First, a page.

It doesn't make sense to start the engine in a blueprint, does it? That is exactly what it means that try to access a class's members directly.
    It does make sense to first create a car, and then manipulate it.

    But your functions fruit_f and fruit_out takes a "dummy" fruit which it does nothing with. Then what's the point of that fruit? Your functions only operate on your "global" fruits.
    You really should make those fruits non-global, btw.
    Quote Originally Posted by Adak View Post
    io.h certainly IS included in some modern compilers. It is no longer part of the standard for C, but it is nevertheless, included in the very latest Pelles C versions.
    Quote Originally Posted by Salem View Post
    You mean it's included as a crutch to help ancient programmers limp along without them having to relearn too much.

    Outside of your DOS world, your header file is meaningless.

  9. #9
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    Yeah, it's true I don't know much about constructors, or instances all that much yet. I just got done doing chapter 4 in accelerated c++. It introduced structures but didn't explain it all very well. Basically, my thought process was to make a structure of a generic thing (fruit), have the structure have objects which belong in its category (apple, banana, melon), and hard code the values of each object. Once I get into making classes I'll understand more uses for them.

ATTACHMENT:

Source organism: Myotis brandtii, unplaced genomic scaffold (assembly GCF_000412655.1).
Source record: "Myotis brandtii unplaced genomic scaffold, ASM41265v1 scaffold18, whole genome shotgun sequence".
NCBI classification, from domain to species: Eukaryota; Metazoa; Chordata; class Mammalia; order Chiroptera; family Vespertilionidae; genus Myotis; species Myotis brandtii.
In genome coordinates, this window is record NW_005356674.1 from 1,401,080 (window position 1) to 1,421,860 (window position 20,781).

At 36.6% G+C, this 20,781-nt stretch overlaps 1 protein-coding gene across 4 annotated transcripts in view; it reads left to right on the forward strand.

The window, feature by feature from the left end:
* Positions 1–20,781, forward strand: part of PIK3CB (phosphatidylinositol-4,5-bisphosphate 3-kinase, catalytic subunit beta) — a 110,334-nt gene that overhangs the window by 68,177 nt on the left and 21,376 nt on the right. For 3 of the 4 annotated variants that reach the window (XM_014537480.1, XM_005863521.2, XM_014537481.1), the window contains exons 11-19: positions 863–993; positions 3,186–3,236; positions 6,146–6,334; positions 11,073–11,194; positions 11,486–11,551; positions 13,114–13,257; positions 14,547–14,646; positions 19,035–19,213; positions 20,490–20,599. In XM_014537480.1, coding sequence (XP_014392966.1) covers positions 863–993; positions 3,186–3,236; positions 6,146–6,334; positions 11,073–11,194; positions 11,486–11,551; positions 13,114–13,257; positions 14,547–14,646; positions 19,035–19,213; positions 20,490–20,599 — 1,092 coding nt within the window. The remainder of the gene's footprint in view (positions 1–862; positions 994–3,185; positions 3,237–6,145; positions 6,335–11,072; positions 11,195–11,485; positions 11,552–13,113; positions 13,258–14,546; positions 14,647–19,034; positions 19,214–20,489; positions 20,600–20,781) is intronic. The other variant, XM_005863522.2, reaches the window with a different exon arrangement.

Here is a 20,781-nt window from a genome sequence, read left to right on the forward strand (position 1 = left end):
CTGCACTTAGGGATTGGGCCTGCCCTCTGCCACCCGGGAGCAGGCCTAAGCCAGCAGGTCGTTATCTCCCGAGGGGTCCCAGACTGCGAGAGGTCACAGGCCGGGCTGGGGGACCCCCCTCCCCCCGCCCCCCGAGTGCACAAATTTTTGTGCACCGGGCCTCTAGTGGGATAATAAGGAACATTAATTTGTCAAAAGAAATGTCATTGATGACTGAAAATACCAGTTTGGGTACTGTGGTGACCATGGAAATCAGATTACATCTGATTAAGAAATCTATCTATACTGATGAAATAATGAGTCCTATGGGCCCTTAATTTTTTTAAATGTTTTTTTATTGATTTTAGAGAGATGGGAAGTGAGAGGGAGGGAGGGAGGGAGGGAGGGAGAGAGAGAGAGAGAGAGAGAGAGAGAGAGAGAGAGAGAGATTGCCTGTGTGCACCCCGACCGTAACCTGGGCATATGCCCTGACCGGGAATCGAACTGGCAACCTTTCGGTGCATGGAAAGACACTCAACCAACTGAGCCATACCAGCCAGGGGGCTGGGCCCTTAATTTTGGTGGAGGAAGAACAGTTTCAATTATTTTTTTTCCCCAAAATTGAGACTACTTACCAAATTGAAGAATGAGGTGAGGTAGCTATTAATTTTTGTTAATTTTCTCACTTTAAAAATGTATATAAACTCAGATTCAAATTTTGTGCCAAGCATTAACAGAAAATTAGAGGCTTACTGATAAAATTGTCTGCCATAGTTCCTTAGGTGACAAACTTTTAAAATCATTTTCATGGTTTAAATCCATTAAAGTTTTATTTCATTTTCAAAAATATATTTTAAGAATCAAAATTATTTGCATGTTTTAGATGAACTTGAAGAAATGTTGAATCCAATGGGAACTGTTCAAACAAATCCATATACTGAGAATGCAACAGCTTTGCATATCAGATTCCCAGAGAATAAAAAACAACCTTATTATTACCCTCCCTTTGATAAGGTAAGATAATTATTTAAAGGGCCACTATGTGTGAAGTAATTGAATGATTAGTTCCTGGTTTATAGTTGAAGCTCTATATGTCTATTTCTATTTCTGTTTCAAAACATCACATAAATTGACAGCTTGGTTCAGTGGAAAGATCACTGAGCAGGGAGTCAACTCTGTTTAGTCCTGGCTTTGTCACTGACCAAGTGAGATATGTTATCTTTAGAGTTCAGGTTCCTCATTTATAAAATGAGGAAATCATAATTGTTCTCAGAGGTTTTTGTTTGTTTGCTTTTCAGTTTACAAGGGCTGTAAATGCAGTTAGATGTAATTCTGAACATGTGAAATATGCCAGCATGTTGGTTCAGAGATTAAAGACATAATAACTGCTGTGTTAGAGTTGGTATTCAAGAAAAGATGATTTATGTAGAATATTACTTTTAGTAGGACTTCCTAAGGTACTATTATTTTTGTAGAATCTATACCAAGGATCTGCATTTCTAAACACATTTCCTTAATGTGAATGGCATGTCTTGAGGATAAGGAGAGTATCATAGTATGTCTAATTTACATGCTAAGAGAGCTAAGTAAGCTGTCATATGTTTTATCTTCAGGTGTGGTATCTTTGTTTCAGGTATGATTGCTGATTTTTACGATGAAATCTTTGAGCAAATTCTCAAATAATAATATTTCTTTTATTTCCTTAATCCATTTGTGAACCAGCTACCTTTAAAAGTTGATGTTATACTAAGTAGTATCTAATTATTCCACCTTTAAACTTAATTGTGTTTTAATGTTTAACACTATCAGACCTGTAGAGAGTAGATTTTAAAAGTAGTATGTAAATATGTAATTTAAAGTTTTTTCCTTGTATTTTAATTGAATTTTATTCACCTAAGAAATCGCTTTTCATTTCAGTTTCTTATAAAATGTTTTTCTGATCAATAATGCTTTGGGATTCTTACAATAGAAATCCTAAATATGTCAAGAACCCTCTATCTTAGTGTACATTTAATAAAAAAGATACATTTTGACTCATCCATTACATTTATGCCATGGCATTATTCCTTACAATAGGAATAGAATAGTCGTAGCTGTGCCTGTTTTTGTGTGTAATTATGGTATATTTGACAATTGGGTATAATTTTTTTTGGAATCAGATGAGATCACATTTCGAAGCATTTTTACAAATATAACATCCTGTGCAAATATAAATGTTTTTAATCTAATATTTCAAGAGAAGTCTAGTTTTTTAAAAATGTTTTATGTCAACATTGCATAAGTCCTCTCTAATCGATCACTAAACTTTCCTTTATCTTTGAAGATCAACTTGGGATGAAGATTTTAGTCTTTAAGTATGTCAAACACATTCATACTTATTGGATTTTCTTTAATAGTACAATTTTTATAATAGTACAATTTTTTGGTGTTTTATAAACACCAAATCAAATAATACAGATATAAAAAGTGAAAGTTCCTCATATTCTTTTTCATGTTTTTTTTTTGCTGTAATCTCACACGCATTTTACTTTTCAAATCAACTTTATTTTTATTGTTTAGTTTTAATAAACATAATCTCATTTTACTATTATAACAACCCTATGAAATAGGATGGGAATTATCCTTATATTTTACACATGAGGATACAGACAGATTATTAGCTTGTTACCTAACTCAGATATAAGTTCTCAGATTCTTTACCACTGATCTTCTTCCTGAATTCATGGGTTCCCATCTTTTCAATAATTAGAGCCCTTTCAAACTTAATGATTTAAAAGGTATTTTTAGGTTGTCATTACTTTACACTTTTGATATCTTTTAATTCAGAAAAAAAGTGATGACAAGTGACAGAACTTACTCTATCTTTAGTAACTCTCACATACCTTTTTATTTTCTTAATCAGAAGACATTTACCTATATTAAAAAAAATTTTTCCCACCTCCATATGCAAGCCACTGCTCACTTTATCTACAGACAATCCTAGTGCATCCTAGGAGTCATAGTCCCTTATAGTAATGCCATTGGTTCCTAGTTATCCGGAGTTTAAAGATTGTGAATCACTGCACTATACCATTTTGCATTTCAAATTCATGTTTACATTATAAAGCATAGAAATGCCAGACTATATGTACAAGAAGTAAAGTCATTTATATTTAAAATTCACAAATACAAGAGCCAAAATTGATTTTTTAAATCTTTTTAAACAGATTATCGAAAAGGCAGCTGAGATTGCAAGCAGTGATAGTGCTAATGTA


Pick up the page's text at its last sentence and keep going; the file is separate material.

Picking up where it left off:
10. #10
    Registered User rogster001's Avatar
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    I made an extra object for my structure called "contents"
    That would not really be an 'object' or instance of a fruit though would it, it would be more like a property, a common attribute that 'all' fruits' have in common.

    So you would be talking more about a 'Base Class' to define fundamental things that all fruits share, and work it from there, I mean just for visualisation purposes, not just code.

    Think about a base class 'Vehicle' forget code, just write a tree in pen and paper with 'Vehicle' at the top, try and add some raw fundamentals that that would have :
    'passenger capacity'
    'load capacity'
    'fuel' ....or energy source even??
    'max speed'

    You can add more am sure, it is quite a good mental game thinking it through. You might assume oh wheels, well no because of boats and snowmobiles say!

    so that is where subclasses come in further down the chain, and these will produce the specialisations and branching, air vehicles, to planes, helicopters, hot air balloons.
    class planes (or wingedFlightVehicle)will have things that hot air balloons dont, yet they share common attributes of 'air vehicles' which going back to the root inherit common attributes of 'vehicles'
    Last edited by rogster001; 02-28-2012 at 02:06 PM.
    Thought for the day:
    "Are you sure your sanity chip is fully screwed in sir?" (Kryten)
    FLTK: "The most fun you can have with your clothes on."

    Stroustrup:
    "If I had thought of it and had some marketing sense every computer and just about any gadget would have had a little 'C++ Inside' sticker on it'"